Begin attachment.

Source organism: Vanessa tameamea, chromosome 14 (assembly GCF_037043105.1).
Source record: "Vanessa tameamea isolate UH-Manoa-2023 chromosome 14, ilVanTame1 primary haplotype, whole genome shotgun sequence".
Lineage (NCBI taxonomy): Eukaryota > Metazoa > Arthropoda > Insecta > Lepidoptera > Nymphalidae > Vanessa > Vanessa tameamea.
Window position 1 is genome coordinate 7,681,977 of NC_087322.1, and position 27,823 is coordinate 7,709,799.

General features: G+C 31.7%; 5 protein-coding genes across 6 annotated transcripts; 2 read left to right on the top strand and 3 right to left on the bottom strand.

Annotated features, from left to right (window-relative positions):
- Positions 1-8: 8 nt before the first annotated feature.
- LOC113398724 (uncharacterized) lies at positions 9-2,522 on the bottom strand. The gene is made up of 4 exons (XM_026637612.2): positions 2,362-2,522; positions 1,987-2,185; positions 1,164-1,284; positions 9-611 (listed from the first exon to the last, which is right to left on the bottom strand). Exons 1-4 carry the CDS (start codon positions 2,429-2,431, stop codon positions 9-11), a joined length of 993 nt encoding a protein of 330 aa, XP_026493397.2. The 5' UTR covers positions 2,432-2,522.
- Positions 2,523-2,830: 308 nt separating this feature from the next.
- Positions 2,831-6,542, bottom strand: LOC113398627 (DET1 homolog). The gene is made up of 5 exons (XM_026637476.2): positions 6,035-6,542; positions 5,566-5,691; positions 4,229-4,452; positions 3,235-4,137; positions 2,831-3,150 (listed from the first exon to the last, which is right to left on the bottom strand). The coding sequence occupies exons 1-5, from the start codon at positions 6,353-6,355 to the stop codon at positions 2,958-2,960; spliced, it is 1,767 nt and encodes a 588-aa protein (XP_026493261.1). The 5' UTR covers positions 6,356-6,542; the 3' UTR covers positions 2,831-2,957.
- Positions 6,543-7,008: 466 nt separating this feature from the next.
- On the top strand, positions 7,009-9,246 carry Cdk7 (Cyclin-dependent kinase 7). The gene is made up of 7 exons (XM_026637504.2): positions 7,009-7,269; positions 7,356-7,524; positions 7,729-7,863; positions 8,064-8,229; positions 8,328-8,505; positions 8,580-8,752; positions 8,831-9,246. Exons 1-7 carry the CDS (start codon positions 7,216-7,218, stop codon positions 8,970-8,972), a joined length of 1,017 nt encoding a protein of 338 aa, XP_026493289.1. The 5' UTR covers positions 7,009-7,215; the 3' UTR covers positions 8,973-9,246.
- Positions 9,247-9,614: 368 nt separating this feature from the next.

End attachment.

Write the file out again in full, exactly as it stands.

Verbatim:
Source organism: Vanessa tameamea, chromosome 14 (assembly GCF_037043105.1).
Source record: "Vanessa tameamea isolate UH-Manoa-2023 chromosome 14, ilVanTame1 primary haplotype, whole genome shotgun sequence".
Lineage (NCBI taxonomy): Eukaryota > Metazoa > Arthropoda > Insecta > Lepidoptera > Nymphalidae > Vanessa > Vanessa tameamea.
Window position 1 is genome coordinate 7,681,977 of NC_087322.1, and position 27,823 is coordinate 7,709,799.

General features: G+C 31.7%; 5 protein-coding genes across 6 annotated transcripts; 2 read left to right on the top strand and 3 right to left on the bottom strand.

Annotated features, from left to right (window-relative positions):
- Positions 1-8: 8 nt before the first annotated feature.
- LOC113398724 (uncharacterized) lies at positions 9-2,522 on the bottom strand. The gene is made up of 4 exons (XM_026637612.2): positions 2,362-2,522; positions 1,987-2,185; positions 1,164-1,284; positions 9-611 (listed from the first exon to the last, which is right to left on the bottom strand). Exons 1-4 carry the CDS (start codon positions 2,429-2,431, stop codon positions 9-11), a joined length of 993 nt encoding a protein of 330 aa, XP_026493397.2. The 5' UTR covers positions 2,432-2,522.
- Positions 2,523-2,830: 308 nt separating this feature from the next.
- Positions 2,831-6,542, bottom strand: LOC113398627 (DET1 homolog). The gene is made up of 5 exons (XM_026637476.2): positions 6,035-6,542; positions 5,566-5,691; positions 4,229-4,452; positions 3,235-4,137; positions 2,831-3,150 (listed from the first exon to the last, which is right to left on the bottom strand). The coding sequence occupies exons 1-5, from the start codon at positions 6,353-6,355 to the stop codon at positions 2,958-2,960; spliced, it is 1,767 nt and encodes a 588-aa protein (XP_026493261.1). The 5' UTR covers positions 6,356-6,542; the 3' UTR covers positions 2,831-2,957.
- Positions 6,543-7,008: 466 nt separating this feature from the next.
- On the top strand, positions 7,009-9,246 carry Cdk7 (Cyclin-dependent kinase 7). The gene is made up of 7 exons (XM_026637504.2): positions 7,009-7,269; positions 7,356-7,524; positions 7,729-7,863; positions 8,064-8,229; positions 8,328-8,505; positions 8,580-8,752; positions 8,831-9,246. Exons 1-7 carry the CDS (start codon positions 7,216-7,218, stop codon positions 8,970-8,972), a joined length of 1,017 nt encoding a protein of 338 aa, XP_026493289.1. The 5' UTR covers positions 7,009-7,215; the 3' UTR covers positions 8,973-9,246.
- Positions 9,247-9,614: 368 nt separating this feature from the next.